Caravaggio: 9 works

A slideshow of artworks auto-selected from multiple collections

By Google Arts & Culture

Saint Catherine of Alexandria (Around 1598) by CaravaggioMuseo Nacional Thyssen-Bornemisza

'The dramatic lighting of the scene creates a chiaroscuro effect characteristic of Caravaggio, whose approach to light and volume--evident in this canvas--was to have considerable impact both in Italy and throughout Europe.'

Good Luck (1594/1595) by Caravaggio (Michelangelo Merisi)Musei Capitolini

'The subject of the painting reveals Caravaggio's new interest in scenes taken from the street.'

Medusa (1595 - 1598) by Caravaggio MerisiUffizi Gallery

'In 1598 Cardinal Francesco Maria del Monte gave this painted shied to the Grand Duke Ferdinando I. It was put in the Armory of the Uffizi without any attribution; in 1631 it was registered as a work by Caravaggio and was displayed as part of a suit of Persian Armor worn by a mannequin seated on a wooden horse.'

The Cardsharps (c. 1595) by Caravaggio (Michelangelo Merisi)Kimbell Art Museum

'Apprenticed in Milan in 1584, Caravaggio came to Rome in the early 1590s. There his early masterpiece The Cardsharps came to the attention of the influential Cardinal Francesco Maria del Monte, who not only purchased it but also offered the artist quarters in his palace.'

Cupid as Victor (around 1601) by CaravaggioGemäldegalerie, Staatliche Museen zu Berlin

'The chiaroscuro and the incredibly natural quality of the figures are typical of Caravaggio.'

Portrait of a gentleman (Scipione Borghese?) (1598 - 1604) by Michelangelo Merisi known as CaravaggioFondazione Musei Senesi

'The most convincing elements for such attribution are the modernity of the shadow projected diagonally on the wall, now visible once again, and the supposed protagonist as Scipione Caffarelli Borghese, one of the central figures in Caravaggio's life and one of the leading art collectors of his time.'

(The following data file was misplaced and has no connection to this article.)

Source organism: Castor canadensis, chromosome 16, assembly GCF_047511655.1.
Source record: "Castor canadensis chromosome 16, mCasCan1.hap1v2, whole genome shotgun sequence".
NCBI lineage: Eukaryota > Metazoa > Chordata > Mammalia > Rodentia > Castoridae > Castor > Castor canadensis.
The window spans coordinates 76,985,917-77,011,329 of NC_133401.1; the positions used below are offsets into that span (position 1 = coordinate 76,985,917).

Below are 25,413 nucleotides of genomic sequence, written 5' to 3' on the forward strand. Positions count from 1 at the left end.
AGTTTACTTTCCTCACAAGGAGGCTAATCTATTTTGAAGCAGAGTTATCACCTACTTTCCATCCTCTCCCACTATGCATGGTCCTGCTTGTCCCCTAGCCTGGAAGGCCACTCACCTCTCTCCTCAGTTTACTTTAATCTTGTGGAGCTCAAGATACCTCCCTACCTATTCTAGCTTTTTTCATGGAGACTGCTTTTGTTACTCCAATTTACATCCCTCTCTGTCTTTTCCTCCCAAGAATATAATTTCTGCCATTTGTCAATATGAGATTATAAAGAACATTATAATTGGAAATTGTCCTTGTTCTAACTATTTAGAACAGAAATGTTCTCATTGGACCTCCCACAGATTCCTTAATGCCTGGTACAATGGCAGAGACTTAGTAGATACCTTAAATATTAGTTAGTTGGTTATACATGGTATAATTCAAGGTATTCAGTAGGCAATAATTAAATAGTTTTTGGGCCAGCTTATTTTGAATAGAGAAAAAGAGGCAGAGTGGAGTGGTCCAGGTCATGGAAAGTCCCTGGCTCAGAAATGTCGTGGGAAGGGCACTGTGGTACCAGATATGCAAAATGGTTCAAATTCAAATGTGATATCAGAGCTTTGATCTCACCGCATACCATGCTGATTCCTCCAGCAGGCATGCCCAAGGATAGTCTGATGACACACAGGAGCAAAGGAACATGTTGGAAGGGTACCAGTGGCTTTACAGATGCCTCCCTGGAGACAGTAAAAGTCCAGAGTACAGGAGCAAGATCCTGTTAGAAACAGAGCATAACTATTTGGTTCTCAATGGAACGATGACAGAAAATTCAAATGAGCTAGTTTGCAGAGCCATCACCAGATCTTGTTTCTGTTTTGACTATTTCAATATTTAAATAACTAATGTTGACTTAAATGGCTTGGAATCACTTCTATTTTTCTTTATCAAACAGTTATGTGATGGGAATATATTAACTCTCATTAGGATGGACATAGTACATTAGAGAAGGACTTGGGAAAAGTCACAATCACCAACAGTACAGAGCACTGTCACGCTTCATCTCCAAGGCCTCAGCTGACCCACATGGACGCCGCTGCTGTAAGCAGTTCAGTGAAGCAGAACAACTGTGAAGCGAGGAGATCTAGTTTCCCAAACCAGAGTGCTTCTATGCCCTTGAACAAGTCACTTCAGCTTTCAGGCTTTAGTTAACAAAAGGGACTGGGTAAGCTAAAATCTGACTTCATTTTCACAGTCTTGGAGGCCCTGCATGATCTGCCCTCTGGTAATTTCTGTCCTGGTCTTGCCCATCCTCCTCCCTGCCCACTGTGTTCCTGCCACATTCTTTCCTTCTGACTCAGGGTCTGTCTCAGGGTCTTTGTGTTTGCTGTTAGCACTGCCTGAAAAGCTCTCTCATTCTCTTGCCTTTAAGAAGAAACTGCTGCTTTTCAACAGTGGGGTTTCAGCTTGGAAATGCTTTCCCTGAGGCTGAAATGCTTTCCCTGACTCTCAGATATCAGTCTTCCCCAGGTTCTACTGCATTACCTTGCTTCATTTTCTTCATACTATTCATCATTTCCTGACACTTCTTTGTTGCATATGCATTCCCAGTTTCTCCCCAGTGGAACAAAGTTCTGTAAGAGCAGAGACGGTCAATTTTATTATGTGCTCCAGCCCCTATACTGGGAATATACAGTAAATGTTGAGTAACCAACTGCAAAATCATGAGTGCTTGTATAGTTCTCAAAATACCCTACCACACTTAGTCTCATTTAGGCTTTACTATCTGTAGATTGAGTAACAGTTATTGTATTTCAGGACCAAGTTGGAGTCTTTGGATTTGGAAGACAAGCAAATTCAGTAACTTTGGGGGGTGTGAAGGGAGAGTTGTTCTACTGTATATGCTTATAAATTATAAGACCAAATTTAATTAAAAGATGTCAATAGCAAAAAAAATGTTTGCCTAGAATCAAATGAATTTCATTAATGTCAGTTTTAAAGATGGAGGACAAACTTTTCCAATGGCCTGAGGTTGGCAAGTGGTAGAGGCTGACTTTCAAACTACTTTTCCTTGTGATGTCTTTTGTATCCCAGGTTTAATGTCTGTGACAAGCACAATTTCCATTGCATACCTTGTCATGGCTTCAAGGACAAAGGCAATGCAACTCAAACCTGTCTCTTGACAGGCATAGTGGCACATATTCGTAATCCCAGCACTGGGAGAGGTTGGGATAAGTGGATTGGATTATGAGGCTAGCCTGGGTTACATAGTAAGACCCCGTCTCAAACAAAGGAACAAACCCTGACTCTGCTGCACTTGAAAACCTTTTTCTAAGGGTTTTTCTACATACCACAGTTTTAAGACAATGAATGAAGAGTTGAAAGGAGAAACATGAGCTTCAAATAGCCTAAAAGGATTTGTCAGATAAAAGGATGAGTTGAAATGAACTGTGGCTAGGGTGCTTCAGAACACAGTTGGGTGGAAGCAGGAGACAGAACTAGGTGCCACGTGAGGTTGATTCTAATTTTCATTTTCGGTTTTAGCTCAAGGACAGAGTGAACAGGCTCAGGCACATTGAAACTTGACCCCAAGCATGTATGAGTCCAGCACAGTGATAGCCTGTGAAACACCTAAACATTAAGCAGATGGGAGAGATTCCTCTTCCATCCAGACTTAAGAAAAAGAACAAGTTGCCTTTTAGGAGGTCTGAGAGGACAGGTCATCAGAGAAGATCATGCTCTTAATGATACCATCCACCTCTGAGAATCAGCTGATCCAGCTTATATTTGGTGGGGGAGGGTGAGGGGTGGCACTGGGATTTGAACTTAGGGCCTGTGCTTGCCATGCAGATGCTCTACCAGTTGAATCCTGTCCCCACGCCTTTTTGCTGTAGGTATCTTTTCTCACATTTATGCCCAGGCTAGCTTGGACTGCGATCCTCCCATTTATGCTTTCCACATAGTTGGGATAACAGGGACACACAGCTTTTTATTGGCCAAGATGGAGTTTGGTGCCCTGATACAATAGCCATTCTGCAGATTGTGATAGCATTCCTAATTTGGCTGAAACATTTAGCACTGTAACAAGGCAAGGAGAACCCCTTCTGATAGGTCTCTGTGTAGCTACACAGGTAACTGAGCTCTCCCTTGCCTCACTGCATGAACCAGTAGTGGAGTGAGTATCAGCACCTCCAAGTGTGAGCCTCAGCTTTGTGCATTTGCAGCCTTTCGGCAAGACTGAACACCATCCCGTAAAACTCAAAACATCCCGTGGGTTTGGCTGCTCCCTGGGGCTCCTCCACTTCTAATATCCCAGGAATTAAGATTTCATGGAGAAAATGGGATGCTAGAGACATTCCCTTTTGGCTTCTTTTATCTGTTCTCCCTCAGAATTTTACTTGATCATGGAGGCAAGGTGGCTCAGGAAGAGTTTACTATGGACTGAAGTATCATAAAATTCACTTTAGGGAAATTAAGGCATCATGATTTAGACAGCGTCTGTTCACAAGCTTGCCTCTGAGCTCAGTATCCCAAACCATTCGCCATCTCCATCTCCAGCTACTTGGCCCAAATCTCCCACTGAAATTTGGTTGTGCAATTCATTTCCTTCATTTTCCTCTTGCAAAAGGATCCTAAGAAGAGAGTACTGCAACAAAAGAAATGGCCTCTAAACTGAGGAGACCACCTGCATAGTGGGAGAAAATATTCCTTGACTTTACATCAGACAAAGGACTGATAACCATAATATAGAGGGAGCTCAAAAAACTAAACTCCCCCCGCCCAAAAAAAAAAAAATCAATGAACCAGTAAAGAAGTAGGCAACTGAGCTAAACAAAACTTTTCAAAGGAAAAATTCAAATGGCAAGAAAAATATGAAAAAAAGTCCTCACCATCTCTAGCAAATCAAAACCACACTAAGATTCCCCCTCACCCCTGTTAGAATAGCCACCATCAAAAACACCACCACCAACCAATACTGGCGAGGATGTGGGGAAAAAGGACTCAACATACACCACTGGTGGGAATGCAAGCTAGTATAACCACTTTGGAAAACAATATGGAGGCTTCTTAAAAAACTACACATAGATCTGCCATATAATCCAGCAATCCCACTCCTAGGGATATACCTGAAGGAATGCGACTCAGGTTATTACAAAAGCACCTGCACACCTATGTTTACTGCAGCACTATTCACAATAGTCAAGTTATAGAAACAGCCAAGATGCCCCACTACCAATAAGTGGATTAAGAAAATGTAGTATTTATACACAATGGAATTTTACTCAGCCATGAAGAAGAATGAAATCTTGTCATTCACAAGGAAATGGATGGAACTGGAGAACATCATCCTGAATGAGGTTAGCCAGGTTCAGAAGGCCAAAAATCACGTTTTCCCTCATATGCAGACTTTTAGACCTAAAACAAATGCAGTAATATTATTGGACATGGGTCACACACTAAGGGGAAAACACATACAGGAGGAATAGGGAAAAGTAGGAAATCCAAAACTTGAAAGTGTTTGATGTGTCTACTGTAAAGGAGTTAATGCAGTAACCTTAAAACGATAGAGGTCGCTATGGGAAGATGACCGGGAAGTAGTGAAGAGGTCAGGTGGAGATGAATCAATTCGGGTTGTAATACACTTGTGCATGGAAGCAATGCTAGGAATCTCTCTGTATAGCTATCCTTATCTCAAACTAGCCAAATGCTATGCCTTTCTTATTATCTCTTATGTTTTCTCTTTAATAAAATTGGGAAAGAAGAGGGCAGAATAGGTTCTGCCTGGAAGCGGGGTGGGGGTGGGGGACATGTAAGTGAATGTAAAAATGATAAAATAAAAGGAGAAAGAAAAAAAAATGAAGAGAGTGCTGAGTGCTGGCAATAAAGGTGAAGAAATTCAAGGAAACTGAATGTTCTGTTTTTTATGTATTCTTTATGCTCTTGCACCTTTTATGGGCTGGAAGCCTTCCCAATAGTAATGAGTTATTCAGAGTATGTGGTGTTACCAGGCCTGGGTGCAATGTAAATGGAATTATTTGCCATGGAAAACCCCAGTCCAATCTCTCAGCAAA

Sacrifice of Isaac (1603 - 1604) by Caravaggio MerisiUffizi Gallery

'This painting which represents the test of Abraham's faith in which he is asked by God to sacrifice his only child, a child he had at a very advanced age, is the only painting by Caravaggio with a landscape in the background.'

Saint John the Baptist in the Wilderness (1604 - 1605) by Michelangelo Merisi, called CaravaggioThe Nelson-Atkins Museum of Art

'Evidence of Caravaggio's working method, in which he incised lines into the gesso ground to guide his hand while painting, can be easily seen along the sitter's left leg in the right corner. Caravaggio most likely borrowed the Baptist's pose from one of Michelangelo's seated prophets and sibyls on the ceiling of the Sistine Chapel in the Vatican, Rome.'

Madonna of the Rosary (1605/1607) by Michelangelo Merisi, called CaravaggioKunsthistorisches Museum Wien

'He subtly makes the objects of their desire, the rosaries, more abstract by putting them in the shadows, making the brightly illuminated hands all the more dominant.'

Credits: All media
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